Articles Tagged with Hiking with kids


Pachamama – The ever-present and independent deity, celebrated by the indigenous people of the Andes, who has her own self-sufficient and creative power to sustain life on this earth. (Definition plucked from the the seminal reference of our age 😉 Wikipedia)Santa_Cruz_Pachacuti_Yamqui_Pachamama

Just before Jen and I were married, my friend Garrett suggested we put together a final bachelor adventure. We settled on an adventure to find this Pachamama in the Peruvian Salcantay Pass to Machu Picchu.

Dwight Eisenhower couldn’t have scheduled this outing with more specificity. We planned for months. Obsessed over every conceivable detail. Got stuck with more vaccines than I did on my way to Bagdad, Iraq. We spent A LOT of time thinking about gear.

Packs, base layers, shells, tents, poles, crampons, boots, space food, hydration systems, first aid, socks…on and on. All said-and-done we were in for well over $1,500. We looked like North Face and Patagonia made love on the summit of Mount Everest and gave birth to two fully clothed twenty-five year old men. Like we got in a fight with REI and won. 

So there we were (all thousand pounds of us) on the side of a mountain in Peru. Making peace with the paper-thin alpine air, we trekked with crushing headaches to near exhaustion. We were proud. I can still remember the feeling. We were as proud of our effort as grown men can be…

And then, all at once, our ballooned egos were deflated. Crushed under the undiscriminating weight of reality as we saw a four-foot five-inch woman, every bit of sixty, hiking our very same trail while leading a leashed donkey, carrying an infant child in a simple sling, and wearing sandals hastily made from what I think was twine and used motorcycle tires. 

In that moment (as soon as I stopped feeling like the ass which dutifully walked in the old
lady’s shadow) I realized what you need to fully appreciate and fully live “in” the mountain’s immensity.Donkey_Taxi-Inca_Trail-Day_1-Peru-Greg_Goodman-AdventuresofaGoodMan

You probably need…essentially nothing.

You go into the mountains to discover your own insignificance. You go to feel immersed. Inseparable. Why in the hell had I spent so much time, energy, effort, and money insulating myself? 

My eye has been critical, perhaps overly so, of outdoor equipment ever since. I’d like to think we can all be “trail minimalists.”  Folks in uniform have a name for people obsessed with loading themselves down with psuedo-useful gadgets. We call ’em Geardos. You can look it up. It’s in Urban Dictionary. I don’t think we need to be that guy.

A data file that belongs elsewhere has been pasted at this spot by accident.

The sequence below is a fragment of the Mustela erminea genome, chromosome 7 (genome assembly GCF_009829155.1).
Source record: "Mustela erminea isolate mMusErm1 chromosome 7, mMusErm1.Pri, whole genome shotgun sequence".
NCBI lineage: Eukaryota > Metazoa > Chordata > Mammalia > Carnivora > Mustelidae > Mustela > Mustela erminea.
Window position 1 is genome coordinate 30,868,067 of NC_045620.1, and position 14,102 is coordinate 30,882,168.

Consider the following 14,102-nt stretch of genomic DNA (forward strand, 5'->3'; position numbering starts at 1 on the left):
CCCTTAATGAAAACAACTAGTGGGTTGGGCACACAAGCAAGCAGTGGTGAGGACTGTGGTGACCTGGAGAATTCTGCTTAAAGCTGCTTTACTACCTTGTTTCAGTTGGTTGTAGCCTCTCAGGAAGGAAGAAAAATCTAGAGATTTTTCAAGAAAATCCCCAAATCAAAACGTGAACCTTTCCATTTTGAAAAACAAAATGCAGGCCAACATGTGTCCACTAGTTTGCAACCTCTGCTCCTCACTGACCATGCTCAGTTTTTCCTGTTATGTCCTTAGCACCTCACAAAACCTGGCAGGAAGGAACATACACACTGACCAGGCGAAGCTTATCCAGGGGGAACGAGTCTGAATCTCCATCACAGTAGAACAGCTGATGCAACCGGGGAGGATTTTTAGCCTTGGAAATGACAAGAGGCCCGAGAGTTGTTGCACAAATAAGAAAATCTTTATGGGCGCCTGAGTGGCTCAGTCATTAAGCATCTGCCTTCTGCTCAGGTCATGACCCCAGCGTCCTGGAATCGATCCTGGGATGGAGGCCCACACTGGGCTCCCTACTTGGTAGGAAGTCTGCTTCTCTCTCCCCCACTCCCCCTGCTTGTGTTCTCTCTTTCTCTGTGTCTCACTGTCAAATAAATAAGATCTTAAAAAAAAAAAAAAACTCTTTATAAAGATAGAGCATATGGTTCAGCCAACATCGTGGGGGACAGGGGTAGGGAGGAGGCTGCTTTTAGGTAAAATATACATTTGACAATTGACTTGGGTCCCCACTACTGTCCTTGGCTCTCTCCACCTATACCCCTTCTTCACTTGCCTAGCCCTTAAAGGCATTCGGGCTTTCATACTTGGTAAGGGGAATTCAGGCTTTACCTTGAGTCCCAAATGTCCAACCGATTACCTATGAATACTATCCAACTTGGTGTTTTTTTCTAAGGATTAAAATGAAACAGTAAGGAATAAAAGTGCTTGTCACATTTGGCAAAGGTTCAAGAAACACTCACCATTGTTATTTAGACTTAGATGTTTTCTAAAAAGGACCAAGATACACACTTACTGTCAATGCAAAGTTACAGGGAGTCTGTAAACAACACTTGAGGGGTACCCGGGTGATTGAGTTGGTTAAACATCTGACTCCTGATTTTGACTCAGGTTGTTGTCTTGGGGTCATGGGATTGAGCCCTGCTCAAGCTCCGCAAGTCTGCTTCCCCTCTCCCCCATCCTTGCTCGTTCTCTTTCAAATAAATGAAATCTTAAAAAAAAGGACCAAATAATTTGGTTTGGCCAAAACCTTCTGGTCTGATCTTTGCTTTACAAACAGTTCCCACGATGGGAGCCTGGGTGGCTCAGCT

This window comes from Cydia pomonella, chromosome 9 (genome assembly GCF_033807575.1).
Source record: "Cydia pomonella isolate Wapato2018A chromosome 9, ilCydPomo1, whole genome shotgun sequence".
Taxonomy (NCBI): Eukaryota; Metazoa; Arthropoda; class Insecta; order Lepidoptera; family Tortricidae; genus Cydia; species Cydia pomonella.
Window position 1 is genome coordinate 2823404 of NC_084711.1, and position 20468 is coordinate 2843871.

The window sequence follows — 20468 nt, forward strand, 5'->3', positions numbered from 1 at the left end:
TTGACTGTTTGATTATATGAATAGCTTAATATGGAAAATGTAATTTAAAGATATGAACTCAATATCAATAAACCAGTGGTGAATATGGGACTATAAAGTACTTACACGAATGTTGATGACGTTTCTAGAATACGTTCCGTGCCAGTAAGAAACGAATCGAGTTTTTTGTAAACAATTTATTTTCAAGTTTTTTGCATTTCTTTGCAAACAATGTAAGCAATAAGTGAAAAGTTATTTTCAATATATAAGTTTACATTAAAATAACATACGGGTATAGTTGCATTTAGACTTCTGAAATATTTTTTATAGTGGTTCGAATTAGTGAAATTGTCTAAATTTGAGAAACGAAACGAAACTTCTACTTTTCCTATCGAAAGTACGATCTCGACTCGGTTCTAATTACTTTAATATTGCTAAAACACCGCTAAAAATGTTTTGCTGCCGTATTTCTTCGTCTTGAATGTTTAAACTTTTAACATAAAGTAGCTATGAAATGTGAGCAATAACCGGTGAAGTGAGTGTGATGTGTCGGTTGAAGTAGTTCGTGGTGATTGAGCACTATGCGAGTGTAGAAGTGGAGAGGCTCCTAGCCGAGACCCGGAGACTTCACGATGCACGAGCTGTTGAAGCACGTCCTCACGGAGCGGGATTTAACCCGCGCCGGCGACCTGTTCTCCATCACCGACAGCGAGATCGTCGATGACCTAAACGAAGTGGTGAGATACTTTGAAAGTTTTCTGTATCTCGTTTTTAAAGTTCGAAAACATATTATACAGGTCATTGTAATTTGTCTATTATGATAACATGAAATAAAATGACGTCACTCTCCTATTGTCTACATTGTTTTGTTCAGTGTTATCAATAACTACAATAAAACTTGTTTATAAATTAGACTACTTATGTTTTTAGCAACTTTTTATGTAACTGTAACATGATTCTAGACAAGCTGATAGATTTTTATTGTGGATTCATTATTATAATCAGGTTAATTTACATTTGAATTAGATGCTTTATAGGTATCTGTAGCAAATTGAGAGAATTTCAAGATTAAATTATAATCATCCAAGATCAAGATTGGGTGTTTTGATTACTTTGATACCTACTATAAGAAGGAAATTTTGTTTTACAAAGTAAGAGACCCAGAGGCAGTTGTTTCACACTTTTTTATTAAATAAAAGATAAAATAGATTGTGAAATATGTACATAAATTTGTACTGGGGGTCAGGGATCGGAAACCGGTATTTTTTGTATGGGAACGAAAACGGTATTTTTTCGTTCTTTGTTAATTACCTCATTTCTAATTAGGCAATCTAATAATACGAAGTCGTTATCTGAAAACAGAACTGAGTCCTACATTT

Now as a parent, “kit” inevitably creeps back into our lives. Parenting is tough work, and just like the Super ISOFlex 6000 workout machine you wish would effortlessly steal back belly weight… romI think we pin our hopes to the newest “parenting gadget” to steal back a few moments of relative peace. Suckers for what might bring us a moment’s sanity.

Seems to me that a few of them work but, most of ‘em don’t.

While sharing our family’s sojourn into our National Parks, we’ll spend some time talking about the gear we use. What we can and can’t live without, probably don’t need but is just fun to have, and everything in between. We’ll write honestly, if not sensitively. Just ground truth. Stuff we’ve tried.

We like gear to keep us in the moment. The stuff which lets us focus on one another, our children, the wilderness. To think about them without thinking about some irritating-as-hell lower back pain or heel spur.

To buy or not to buy?

Whatever simultaneously gets you closer to the wild and farther from a Darwin Award.

For me that about answers the question. After all, OUNCES = POUNDS…or kilograms I suppose…depending on where you’re reading this.


P.S. Yes, we think the little old lady was Pachamama. And if it ain’t true…it oughta be.

Every child deserves a big backyard. Let's take the kids to our Great American National Parks! Sign up and follow for kiddo-friendly guides to our National Parklands. @newinnocents #everychildanexplorer